Social-Media Policies Banning Criticism of Management May Violate NLRA
Many employers are grappling with the ever-evolving world of social media by putting far-reaching policies into place to regulate what employees may and may not do and say in their social-media activities, both at work and from home. Some of these policies prohibit employees from criticizing their company or its management – provisions that are now coming under scrutiny by the National Labor Relations Board (NLRB).
Section 7 of the National Labor Relations Act (NLRA) grants employees with or without a union the right to engage in "concerted activities" for their "mutual aid and protection," which includes discussing pay, benefits and other work-related issues with each other. If management impinges on this right with restrictive policies or other means, employees may file an “unfair labor practice” complaint with the NLRB.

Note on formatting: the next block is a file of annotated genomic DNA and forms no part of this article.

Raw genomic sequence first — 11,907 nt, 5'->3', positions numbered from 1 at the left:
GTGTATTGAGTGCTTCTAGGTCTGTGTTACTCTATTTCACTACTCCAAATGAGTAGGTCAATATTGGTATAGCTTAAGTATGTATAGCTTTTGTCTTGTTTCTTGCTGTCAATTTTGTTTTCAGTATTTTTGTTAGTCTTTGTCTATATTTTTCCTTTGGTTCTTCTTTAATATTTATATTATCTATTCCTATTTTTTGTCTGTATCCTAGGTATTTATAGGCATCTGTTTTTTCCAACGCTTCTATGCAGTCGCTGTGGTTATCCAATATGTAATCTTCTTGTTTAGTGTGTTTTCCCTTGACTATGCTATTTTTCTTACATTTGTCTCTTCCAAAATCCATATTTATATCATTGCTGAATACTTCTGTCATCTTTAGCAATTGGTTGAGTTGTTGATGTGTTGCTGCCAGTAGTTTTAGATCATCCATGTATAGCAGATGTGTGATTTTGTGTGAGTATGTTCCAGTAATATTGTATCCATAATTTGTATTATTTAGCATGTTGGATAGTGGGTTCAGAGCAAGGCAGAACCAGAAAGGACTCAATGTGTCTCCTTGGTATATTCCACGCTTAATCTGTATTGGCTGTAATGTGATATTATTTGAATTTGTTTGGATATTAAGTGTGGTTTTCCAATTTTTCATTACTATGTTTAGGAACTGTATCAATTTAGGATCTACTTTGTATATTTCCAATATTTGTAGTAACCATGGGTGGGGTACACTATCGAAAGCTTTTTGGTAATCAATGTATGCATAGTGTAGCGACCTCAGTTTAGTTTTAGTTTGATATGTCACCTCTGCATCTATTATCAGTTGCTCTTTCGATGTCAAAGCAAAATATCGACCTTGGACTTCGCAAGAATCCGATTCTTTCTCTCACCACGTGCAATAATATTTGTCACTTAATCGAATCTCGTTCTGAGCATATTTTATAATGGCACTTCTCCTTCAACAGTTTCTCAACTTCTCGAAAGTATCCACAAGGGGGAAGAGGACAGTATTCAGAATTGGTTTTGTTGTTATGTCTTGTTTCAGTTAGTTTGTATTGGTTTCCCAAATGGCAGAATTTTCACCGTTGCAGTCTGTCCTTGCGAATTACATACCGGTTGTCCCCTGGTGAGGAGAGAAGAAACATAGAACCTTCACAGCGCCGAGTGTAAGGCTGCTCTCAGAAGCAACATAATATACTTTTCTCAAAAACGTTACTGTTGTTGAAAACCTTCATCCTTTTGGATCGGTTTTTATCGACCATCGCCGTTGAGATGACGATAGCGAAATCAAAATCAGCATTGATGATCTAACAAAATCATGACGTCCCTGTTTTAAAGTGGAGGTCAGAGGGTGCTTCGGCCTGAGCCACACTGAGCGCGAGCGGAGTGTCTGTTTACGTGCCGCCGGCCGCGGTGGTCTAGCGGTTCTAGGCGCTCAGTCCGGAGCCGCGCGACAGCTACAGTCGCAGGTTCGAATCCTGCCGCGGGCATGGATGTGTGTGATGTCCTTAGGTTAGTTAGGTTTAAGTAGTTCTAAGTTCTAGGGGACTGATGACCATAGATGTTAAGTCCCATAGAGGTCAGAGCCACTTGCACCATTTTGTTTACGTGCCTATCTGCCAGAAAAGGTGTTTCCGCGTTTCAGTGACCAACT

In a case involving American Medical Response of Connecticut, Inc. (AMR), an employee filed an NLRB complaint alleging that AMR fired her pursuant to a policy that prohibited the disparagement of AMR or its management after she posted negative Facebook comments about her supervisor. AMR recently settled the case and agreed, among other things, to change its policy so as not to (a) restrict employees from discussing their wages, hours and working conditions with each other while off duty and (b) discipline or discharge employees for these discussions.
Accordingly, employers should review their social-media policies with Section 7 in mind and train their managers and employees on responsible social-media use accordingly.Categories: General Business Compliance